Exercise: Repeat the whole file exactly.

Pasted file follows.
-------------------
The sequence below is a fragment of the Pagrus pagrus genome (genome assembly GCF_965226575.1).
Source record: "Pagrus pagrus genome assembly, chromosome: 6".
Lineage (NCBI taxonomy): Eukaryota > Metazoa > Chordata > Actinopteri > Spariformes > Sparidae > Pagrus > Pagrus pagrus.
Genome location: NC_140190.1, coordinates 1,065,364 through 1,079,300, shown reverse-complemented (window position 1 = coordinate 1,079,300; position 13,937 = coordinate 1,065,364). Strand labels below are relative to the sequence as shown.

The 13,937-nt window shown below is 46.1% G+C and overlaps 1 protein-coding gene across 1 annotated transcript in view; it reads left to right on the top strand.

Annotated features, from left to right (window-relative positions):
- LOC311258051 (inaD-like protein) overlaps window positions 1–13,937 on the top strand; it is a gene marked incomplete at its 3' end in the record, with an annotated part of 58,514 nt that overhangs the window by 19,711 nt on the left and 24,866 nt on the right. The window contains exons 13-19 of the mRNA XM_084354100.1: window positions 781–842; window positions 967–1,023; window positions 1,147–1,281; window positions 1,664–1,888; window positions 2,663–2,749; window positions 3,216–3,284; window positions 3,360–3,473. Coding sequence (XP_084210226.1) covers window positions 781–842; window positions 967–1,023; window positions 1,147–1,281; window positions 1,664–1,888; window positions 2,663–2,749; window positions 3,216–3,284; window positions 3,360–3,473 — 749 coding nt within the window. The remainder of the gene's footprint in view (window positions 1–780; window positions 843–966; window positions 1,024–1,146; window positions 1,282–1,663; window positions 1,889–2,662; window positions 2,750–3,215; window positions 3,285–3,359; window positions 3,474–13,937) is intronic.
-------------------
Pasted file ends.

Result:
The sequence below is a fragment of the Pagrus pagrus genome (genome assembly GCF_965226575.1).
Source record: "Pagrus pagrus genome assembly, chromosome: 6".
Lineage (NCBI taxonomy): Eukaryota > Metazoa > Chordata > Actinopteri > Spariformes > Sparidae > Pagrus > Pagrus pagrus.
Genome location: NC_140190.1, coordinates 1,065,364 through 1,079,300, shown reverse-complemented (window position 1 = coordinate 1,079,300; position 13,937 = coordinate 1,065,364). Strand labels below are relative to the sequence as shown.

The 13,937-nt window shown below is 46.1% G+C and overlaps 1 protein-coding gene across 1 annotated transcript in view; it reads left to right on the top strand.

Annotated features, from left to right (window-relative positions):
- LOC311258051 (inaD-like protein) overlaps window positions 1–13,937 on the top strand; it is a gene marked incomplete at its 3' end in the record, with an annotated part of 58,514 nt that overhangs the window by 19,711 nt on the left and 24,866 nt on the right. The window contains exons 13-19 of the mRNA XM_084354100.1: window positions 781–842; window positions 967–1,023; window positions 1,147–1,281; window positions 1,664–1,888; window positions 2,663–2,749; window positions 3,216–3,284; window positions 3,360–3,473. Coding sequence (XP_084210226.1) covers window positions 781–842; window positions 967–1,023; window positions 1,147–1,281; window positions 1,664–1,888; window positions 2,663–2,749; window positions 3,216–3,284; window positions 3,360–3,473 — 749 coding nt within the window. The remainder of the gene's footprint in view (window positions 1–780; window positions 843–966; window positions 1,024–1,146; window positions 1,282–1,663; window positions 1,889–2,662; window positions 2,750–3,215; window positions 3,285–3,359; window positions 3,474–13,937) is intronic.